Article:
After facing sharp criticism for selling its COVID-19 vaccines mainly to wealthy countries, US vaccine maker Moderna has announced plans to build an African factory that would manufacture up to half a billion doses annually.
Moderna says it will invest up to US$500 million in the factory, but has not yet selected a site or even a country in Africa. The facility is expected to take two to four years to build and approve, leaving it unable to help with the current massive global shortage of vaccines.
The company said it expects to “soon begin a process for country and site selection.” This factory will be able to produce vaccines other than the COVID-19 vaccine, it said.
Vaccines are in dire need across Africa, the region with the lowest COVID-19 vaccination rate in the world. Less than 5 percent of Africans are fully vaccinated, even though surplus doses are still coming in in wealthy countries with high vaccination rates.
According to the Director-General of the World Health Organization, Tedros Adhanom Ghebreyesus, there has been a “terrible disparity” in the distribution of vaccines.
While high-income and upper-middle-income countries have used 75 percent of all vaccines so far, low-income countries have received less than 1 percent of the world’s doses, he told a media briefing on Thursday.
“We are on the verge of failure if we don’t make the benefits of science available to all people in all countries now,” he said.
“We are determined to increase Moderna’s social impact through investments in a state-of-the-art mRNA manufacturing facility in Africa,” Moderna’s chief executive officer, Stefan Bansel, said in a statement on Thursday.
Critics say Moderna should do more to share its vaccine technology with poorer countries because its cost was heavily subsidized by US taxpayers. By some estimates, it has received over US$8 billion in public funding from the US government, including research and development funding and supply contracts.
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In January 2020, Moderna accepted a research grant from a non-profit organization with the promise that it would adhere to “equal access principles” – making its vaccine available at an affordable cost in low-income countries. But so far it has sold an estimated 85 percent of its vaccines to Canada, the United States and several wealthy countries in Europe.
In May, the company pledged to supply up to 500 million doses of its vaccine to the nonprofit COVAX program, the main source of supply for low-income countries. But only a small fraction – 34 million doses – are scheduled to be delivered to COVAX by the end of this year, while the bulk will be delivered next year.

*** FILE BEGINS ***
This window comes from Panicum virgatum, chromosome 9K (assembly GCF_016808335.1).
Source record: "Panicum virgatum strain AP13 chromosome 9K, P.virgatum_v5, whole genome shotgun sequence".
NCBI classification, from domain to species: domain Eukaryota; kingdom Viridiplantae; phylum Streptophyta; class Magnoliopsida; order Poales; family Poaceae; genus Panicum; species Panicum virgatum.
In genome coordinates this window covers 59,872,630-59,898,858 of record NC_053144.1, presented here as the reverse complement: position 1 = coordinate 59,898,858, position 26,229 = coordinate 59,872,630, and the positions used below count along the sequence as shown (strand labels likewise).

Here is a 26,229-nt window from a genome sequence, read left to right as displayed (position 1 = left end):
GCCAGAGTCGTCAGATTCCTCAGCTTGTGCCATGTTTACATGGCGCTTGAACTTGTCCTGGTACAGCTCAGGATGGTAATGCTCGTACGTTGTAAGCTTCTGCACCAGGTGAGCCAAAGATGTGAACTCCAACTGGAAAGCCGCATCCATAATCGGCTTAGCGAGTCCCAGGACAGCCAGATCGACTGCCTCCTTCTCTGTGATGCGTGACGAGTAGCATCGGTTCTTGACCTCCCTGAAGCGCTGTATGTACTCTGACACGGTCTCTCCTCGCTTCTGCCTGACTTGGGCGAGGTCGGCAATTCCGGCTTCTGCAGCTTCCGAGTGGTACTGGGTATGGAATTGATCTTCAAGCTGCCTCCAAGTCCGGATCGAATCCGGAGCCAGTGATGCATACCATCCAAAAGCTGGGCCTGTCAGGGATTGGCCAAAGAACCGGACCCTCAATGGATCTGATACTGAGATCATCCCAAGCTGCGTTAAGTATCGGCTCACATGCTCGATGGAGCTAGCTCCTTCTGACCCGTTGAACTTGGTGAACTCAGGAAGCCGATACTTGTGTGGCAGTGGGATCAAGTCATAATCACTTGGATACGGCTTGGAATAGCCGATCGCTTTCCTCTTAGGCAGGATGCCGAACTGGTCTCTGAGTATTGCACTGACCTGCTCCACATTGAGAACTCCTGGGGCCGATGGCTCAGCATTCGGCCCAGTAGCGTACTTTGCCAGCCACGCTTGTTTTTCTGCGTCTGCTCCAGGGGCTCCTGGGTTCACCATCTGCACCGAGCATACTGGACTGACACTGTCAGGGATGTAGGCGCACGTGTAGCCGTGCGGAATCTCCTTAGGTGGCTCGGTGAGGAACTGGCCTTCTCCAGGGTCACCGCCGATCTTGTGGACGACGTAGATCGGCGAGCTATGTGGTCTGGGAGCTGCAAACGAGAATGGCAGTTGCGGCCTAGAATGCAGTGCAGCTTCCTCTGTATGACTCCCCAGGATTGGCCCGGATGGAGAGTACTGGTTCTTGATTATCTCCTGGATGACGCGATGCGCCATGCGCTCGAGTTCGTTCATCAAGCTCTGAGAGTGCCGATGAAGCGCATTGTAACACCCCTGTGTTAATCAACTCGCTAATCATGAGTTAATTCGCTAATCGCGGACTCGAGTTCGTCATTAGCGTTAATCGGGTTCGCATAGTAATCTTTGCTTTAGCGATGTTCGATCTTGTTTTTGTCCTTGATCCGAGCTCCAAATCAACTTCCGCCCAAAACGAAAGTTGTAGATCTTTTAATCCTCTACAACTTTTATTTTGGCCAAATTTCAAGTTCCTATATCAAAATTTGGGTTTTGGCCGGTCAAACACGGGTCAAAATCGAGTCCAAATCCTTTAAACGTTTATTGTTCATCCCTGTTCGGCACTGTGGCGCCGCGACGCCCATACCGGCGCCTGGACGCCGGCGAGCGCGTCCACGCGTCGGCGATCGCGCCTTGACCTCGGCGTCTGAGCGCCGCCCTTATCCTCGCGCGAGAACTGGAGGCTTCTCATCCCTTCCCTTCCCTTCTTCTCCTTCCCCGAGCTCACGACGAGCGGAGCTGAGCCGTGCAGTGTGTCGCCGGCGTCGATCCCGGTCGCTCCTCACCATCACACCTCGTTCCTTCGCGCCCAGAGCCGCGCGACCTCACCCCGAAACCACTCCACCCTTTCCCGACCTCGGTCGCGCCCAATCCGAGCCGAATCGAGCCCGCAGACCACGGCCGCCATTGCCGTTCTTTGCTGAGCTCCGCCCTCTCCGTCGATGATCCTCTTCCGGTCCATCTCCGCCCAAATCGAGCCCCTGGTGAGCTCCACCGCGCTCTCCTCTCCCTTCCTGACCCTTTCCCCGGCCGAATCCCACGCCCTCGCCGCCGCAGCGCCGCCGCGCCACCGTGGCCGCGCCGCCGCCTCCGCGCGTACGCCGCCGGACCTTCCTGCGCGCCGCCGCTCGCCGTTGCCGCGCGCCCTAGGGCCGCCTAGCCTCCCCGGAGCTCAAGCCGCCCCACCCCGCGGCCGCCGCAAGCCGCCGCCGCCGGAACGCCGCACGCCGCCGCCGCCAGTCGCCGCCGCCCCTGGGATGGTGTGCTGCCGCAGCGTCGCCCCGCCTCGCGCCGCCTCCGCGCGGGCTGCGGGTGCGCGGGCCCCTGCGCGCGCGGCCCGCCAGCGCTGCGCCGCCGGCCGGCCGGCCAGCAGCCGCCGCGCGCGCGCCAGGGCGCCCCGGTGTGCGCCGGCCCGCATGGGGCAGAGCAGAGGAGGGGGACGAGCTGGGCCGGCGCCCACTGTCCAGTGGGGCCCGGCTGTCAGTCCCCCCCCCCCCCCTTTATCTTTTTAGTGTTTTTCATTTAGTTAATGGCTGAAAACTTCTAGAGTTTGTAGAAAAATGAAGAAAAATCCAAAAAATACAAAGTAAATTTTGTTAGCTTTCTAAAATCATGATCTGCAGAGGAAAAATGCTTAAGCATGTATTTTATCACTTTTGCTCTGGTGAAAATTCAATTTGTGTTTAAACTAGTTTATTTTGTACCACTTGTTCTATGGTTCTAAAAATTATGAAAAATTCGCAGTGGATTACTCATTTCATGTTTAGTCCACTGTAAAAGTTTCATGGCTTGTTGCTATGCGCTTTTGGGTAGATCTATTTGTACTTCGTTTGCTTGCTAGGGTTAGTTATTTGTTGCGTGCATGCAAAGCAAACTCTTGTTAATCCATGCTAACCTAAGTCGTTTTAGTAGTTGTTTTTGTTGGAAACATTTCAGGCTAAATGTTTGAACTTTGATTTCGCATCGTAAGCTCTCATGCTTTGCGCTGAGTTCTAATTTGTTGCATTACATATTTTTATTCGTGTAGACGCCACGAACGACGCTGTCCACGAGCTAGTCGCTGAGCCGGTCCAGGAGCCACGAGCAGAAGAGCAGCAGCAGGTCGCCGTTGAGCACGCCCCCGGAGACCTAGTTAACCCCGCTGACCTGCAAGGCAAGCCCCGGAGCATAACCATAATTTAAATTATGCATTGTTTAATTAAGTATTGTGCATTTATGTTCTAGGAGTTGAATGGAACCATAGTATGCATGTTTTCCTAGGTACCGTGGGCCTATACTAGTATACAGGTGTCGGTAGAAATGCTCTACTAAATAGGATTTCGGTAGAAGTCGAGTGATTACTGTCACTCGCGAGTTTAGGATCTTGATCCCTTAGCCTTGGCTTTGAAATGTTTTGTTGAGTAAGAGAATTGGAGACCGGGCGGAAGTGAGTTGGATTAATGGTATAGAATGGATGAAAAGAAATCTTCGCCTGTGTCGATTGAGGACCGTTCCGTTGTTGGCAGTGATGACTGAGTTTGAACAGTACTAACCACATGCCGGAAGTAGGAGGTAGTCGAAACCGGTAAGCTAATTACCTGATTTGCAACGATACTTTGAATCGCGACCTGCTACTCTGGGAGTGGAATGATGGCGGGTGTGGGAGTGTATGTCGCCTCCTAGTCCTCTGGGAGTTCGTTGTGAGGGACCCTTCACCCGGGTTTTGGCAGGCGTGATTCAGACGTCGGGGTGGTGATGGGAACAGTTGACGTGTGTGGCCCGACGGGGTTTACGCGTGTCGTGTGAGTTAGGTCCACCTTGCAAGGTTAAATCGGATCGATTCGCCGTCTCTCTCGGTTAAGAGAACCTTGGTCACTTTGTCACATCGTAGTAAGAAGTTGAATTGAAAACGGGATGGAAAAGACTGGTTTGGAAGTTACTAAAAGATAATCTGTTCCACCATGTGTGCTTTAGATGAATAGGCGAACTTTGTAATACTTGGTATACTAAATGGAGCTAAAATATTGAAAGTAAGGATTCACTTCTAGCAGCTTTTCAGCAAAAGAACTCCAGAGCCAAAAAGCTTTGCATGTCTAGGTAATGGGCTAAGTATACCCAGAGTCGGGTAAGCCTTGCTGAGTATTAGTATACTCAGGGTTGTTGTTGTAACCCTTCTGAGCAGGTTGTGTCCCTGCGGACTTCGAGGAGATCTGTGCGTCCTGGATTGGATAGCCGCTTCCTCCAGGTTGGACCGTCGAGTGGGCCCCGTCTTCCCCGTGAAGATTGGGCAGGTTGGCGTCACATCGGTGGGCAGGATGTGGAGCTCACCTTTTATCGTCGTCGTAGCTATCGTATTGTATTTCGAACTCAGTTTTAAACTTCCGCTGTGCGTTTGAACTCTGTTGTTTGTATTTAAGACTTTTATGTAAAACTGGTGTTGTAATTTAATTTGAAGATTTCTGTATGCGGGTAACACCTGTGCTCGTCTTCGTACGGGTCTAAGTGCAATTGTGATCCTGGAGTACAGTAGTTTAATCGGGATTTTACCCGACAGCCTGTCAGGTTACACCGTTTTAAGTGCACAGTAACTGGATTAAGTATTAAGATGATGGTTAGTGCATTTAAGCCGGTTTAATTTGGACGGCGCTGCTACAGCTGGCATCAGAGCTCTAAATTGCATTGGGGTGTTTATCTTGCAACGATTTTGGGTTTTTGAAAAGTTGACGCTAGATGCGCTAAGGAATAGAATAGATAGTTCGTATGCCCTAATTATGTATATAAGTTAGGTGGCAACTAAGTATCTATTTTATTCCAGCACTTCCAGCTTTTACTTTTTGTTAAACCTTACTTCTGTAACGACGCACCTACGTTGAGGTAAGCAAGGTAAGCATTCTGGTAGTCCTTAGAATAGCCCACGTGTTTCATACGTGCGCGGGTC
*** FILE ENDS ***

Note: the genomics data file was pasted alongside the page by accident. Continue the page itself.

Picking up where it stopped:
And even those promises are not guaranteed. “Dangerously, most manufacturers supplying COVAX have repeatedly downgraded the timelines for delivering their estimated volumes to the COVAX facility,” the WHO said in a vaccine-strategy document released on Thursday.
John Nkengasong, director of the Africa Centers for Disease Control and Prevention, said Moderna’s announcement was welcome news, but would only be useful in the medium and long term. “It doesn’t necessarily solve our problems today,” he told a media briefing on Thursday.
“The problems we have to solve today are quick access to vaccines, redistribution of vaccines, ensuring that certain licenses are granted so that manufacturing can start regionally.”
Public Citizen, a US-based consumer-advocacy group, said Moderna’s promise to build a factory in Africa today does not excuse its failure to share its technology or sufficient doses of its vaccine.
Peter Mebarduk, director of Public Citizen’s access-to-medicine program, said, “Moderna has secreted a vaccine recipe that humanity needs, a vaccine developed significantly by public science and has been largely used by billions of people.” developed by.”
He said in a statement that there are early signs that Moderna will try to maintain its monopoly power over its African factory and its vaccine technology.
WHO is trying to develop a vaccine technology center in South Africa as an African production base. The hub is aiming to replicate Moderna’s vaccine, but plans have been put on hold because so far the WHO has been unable to reach an agreement on technology sharing with the US company.
While low-income countries grapple with acute shortages of vaccines, an estimated 870 million additional doses are expected to pile up in rich countries by the end of this year, including 62 million in Canada, according to a Thursday report. is in accordance. Médecins Sans Frontieres (Doctors Without Borders).
The report says that the hoarding of vaccines by rich countries is putting millions of people at risk of dying. It called on Canada and other countries to take immediate steps to redistribute their vaccines – a move that could prevent nearly one million deaths by mid-2222 alone.
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